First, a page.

15 Best Tremolo Pedals: The Ultimate List

Like a good reverb, tremolo is an effect that you previously needed to buy the right amp to have. Amps of the 50s and 60s often featured at tremolo circuit driven by power tubes that was the last element before it hit the speaker. While you can still get amps with great tremolos on board, the modern player is likely to prefer something pedal-based to complement a larger pedalboard and offer greater versatility. Below we’ve collected 15 of the best tremolo pedals on the market to help you add that signature sparkle or hard chop to your tone.

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What is tremolo?

Tremolo has a somewhat confusing background. Throughout history, the term has been used interchangeably with vibrato, but they are very much not the same. Even Fender misused it; the 60s amps that featured "Vibrato" were in actuality hosts to a very fine tremolo circuit. They weren't alone, since the original patent for a spring-loaded device for use on a stringed instrument to produce changes in pitch was patented under the name tremolo.

To clarify, tremolo is the variation of volume by electronic means. Vibrato, on the other hand, is the variation of pitch through any means — electronic, physical, or otherwise. By modulating the volume of the output, you can achieve a pulsing, textured sound that can either subtly add sparkle or create a violent helicopter effect.

If you're still confused, Orange Amps has a handy explainer about which popular songs feature a dedicated tremolo effect in their production to help you get your head around it.

In fact, tremolo was the first stand-alone effect. It was created for electric pianos, not guitar, but the concept is the same: a metal box placed between instrument and amplifier that has an effect. First came the DeArmond unit in 1941, followed later on by David Leslie with his rotating horn cabinets. Technically, a Leslie cab produces both tremolo and vibrato at the same time, but this gives you an idea of the sound. By the late 40s, amps had tremolo on board.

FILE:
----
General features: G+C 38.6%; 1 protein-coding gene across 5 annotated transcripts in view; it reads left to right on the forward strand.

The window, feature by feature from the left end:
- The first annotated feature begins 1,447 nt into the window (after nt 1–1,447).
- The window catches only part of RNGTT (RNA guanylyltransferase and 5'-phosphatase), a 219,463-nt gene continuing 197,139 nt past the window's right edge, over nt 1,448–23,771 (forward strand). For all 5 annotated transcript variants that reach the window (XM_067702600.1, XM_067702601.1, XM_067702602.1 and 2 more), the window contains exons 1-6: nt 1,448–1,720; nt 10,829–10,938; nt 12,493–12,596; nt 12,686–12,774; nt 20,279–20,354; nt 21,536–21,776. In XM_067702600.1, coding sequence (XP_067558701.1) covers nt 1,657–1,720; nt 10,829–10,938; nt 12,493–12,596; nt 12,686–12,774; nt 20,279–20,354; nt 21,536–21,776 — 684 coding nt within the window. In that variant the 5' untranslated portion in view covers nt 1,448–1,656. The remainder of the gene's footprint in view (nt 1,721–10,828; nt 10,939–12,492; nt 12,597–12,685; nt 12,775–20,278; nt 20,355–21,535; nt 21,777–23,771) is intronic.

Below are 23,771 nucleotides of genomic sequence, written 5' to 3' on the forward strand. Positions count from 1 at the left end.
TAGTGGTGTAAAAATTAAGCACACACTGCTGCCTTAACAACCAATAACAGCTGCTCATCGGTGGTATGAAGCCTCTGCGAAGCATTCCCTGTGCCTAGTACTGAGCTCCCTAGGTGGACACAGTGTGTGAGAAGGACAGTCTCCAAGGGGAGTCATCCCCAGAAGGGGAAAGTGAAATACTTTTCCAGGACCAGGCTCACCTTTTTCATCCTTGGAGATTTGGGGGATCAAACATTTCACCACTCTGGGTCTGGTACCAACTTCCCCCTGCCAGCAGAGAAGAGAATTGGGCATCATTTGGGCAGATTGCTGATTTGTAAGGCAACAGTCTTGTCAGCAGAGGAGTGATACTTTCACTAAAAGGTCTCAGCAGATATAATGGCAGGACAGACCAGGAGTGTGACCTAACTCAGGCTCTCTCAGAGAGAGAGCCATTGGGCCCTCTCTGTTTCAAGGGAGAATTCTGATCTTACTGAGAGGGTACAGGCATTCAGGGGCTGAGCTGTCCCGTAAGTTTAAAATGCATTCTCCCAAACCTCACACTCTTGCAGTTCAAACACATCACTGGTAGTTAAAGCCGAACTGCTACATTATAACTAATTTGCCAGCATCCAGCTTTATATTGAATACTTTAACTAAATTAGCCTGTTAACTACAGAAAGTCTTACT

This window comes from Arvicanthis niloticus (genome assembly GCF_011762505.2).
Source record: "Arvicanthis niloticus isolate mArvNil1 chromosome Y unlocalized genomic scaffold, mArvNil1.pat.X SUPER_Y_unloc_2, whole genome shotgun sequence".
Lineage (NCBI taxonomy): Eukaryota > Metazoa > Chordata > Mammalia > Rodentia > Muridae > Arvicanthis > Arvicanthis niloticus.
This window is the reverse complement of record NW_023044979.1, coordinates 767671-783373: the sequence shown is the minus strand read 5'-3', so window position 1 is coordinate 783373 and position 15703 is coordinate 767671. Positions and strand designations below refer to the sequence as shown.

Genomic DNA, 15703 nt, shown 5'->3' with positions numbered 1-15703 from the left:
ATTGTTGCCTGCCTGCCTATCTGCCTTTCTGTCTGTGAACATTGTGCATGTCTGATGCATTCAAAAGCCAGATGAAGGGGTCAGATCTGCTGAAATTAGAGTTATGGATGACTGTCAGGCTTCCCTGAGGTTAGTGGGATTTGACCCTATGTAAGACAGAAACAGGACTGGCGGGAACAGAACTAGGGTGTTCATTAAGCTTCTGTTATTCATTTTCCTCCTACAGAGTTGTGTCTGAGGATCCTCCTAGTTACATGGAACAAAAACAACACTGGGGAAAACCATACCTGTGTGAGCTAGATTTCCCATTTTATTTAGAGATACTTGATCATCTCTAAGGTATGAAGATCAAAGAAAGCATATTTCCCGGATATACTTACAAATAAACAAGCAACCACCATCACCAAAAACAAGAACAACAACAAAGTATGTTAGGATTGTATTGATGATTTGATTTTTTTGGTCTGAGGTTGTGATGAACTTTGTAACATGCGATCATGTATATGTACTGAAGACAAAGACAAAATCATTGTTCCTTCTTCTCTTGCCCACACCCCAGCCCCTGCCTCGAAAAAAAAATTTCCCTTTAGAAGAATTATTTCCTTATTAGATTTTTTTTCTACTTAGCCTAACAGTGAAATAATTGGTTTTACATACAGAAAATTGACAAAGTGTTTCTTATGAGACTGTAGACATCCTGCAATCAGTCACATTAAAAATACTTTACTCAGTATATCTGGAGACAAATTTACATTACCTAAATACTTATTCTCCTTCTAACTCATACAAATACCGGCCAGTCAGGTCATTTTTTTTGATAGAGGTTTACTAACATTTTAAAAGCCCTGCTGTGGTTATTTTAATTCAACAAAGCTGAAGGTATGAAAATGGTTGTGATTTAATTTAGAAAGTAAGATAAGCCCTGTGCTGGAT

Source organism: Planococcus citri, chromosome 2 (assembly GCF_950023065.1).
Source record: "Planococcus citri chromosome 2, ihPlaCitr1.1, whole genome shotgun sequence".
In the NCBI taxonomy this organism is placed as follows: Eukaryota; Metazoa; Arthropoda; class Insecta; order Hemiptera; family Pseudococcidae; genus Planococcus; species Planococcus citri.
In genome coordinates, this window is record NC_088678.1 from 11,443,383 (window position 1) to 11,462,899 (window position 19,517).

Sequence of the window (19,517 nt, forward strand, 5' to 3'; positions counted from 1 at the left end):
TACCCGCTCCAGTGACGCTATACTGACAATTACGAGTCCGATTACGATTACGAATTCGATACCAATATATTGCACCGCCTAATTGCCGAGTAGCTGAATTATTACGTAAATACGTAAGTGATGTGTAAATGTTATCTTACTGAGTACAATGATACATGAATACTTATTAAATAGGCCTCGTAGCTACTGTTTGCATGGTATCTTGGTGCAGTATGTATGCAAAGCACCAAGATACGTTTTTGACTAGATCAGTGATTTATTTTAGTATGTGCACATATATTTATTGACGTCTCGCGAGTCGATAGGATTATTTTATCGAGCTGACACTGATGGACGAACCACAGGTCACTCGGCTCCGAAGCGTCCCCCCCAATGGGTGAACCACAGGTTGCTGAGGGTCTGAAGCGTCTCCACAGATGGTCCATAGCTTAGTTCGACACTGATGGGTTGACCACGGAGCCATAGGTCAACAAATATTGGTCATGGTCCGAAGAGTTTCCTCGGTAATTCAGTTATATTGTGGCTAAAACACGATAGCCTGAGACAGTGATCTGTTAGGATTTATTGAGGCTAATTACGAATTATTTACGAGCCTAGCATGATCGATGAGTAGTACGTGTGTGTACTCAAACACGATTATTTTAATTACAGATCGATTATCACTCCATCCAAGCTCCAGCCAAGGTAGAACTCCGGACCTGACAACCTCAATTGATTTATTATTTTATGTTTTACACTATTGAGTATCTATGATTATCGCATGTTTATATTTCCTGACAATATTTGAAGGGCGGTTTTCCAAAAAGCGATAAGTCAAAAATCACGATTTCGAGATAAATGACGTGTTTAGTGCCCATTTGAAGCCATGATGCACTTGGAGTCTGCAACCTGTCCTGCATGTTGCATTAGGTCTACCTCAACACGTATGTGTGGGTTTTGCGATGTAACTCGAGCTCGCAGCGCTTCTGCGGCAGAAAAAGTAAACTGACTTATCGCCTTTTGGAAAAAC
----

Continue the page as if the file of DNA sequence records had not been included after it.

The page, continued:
You can still get tremolo on your amp, but unless you're using modeling, that usually means you get one tremolo sound and that's it. For a little more variety, turn to pedals. There are a number of great tremolo pedal units on the market covering every type of sound wave and speed. It's the most straightforward sort of modulation, but can add a great deal of interest to your playing.

Where do you put tremolo in your effects chain?

Traditionally, tremolo came at the very end of the amp circuit. Thus, everything that came before it was subject to the modulating volume — including reverb. These days, with so many players using pedals, some concessions need to be made.

If your amp doesn't have reverb and you're getting it from a pedal, you have the flexibility to set it up in the vintage signal flow, with the reverb coming before the tremolo. That said, modern players are more used to having reverb at the end of everything, so you might put it before your reverb pedal or as the last thing before your amp (whether the front end or the loop return).

To simplify: probably near the end. That said, I use the EarthQuaker Devices Hummingbird, which can be driven by dirt pedals, so I actually use it as a texture element well before my modulations and delays. You'll have to move it around to see where you like it best, but it was originally designed to go at the end of everything.

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